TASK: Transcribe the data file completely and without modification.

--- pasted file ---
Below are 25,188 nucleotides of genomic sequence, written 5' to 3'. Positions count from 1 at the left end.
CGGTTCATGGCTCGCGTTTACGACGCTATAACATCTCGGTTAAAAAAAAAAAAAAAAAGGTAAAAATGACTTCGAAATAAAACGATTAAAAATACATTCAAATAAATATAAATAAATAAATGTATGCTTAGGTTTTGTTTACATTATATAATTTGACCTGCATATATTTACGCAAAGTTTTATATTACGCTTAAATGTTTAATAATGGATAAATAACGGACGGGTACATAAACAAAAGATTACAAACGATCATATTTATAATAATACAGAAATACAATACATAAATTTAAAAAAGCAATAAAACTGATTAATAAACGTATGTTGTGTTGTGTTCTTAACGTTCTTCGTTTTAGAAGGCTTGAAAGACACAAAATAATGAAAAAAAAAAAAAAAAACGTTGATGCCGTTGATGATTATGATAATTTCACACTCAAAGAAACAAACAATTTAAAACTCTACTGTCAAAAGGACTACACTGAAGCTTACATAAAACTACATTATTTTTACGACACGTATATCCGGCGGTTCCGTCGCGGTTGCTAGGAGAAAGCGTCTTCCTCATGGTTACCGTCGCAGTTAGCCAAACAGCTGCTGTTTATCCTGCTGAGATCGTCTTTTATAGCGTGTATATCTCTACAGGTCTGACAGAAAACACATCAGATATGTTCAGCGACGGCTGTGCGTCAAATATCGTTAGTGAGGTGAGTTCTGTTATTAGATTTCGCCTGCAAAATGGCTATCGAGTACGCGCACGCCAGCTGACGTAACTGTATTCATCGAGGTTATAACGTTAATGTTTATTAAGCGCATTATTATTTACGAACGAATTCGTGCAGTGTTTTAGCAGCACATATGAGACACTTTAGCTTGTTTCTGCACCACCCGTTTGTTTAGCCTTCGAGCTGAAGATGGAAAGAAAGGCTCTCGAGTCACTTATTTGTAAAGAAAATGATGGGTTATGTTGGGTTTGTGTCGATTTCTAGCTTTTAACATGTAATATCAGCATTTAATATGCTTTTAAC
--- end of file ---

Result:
Below are 25,188 nucleotides of genomic sequence, written 5' to 3'. Positions count from 1 at the left end.
CGGTTCATGGCTCGCGTTTACGACGCTATAACATCTCGGTTAAAAAAAAAAAAAAAAAGGTAAAAATGACTTCGAAATAAAACGATTAAAAATACATTCAAATAAATATAAATAAATAAATGTATGCTTAGGTTTTGTTTACATTATATAATTTGACCTGCATATATTTACGCAAAGTTTTATATTACGCTTAAATGTTTAATAATGGATAAATAACGGACGGGTACATAAACAAAAGATTACAAACGATCATATTTATAATAATACAGAAATACAATACATAAATTTAAAAAAGCAATAAAACTGATTAATAAACGTATGTTGTGTTGTGTTCTTAACGTTCTTCGTTTTAGAAGGCTTGAAAGACACAAAATAATGAAAAAAAAAAAAAAAAACGTTGATGCCGTTGATGATTATGATAATTTCACACTCAAAGAAACAAACAATTTAAAACTCTACTGTCAAAAGGACTACACTGAAGCTTACATAAAACTACATTATTTTTACGACACGTATATCCGGCGGTTCCGTCGCGGTTGCTAGGAGAAAGCGTCTTCCTCATGGTTACCGTCGCAGTTAGCCAAACAGCTGCTGTTTATCCTGCTGAGATCGTCTTTTATAGCGTGTATATCTCTACAGGTCTGACAGAAAACACATCAGATATGTTCAGCGACGGCTGTGCGTCAAATATCGTTAGTGAGGTGAGTTCTGTTATTAGATTTCGCCTGCAAAATGGCTATCGAGTACGCGCACGCCAGCTGACGTAACTGTATTCATCGAGGTTATAACGTTAATGTTTATTAAGCGCATTATTATTTACGAACGAATTCGTGCAGTGTTTTAGCAGCACATATGAGACACTTTAGCTTGTTTCTGCACCACCCGTTTGTTTAGCCTTCGAGCTGAAGATGGAAAGAAAGGCTCTCGAGTCACTTATTTGTAAAGAAAATGATGGGTTATGTTGGGTTTGTGTCGATTTCTAGCTTTTAACATGTAATATCAGCATTTAATATGCTTTTAAC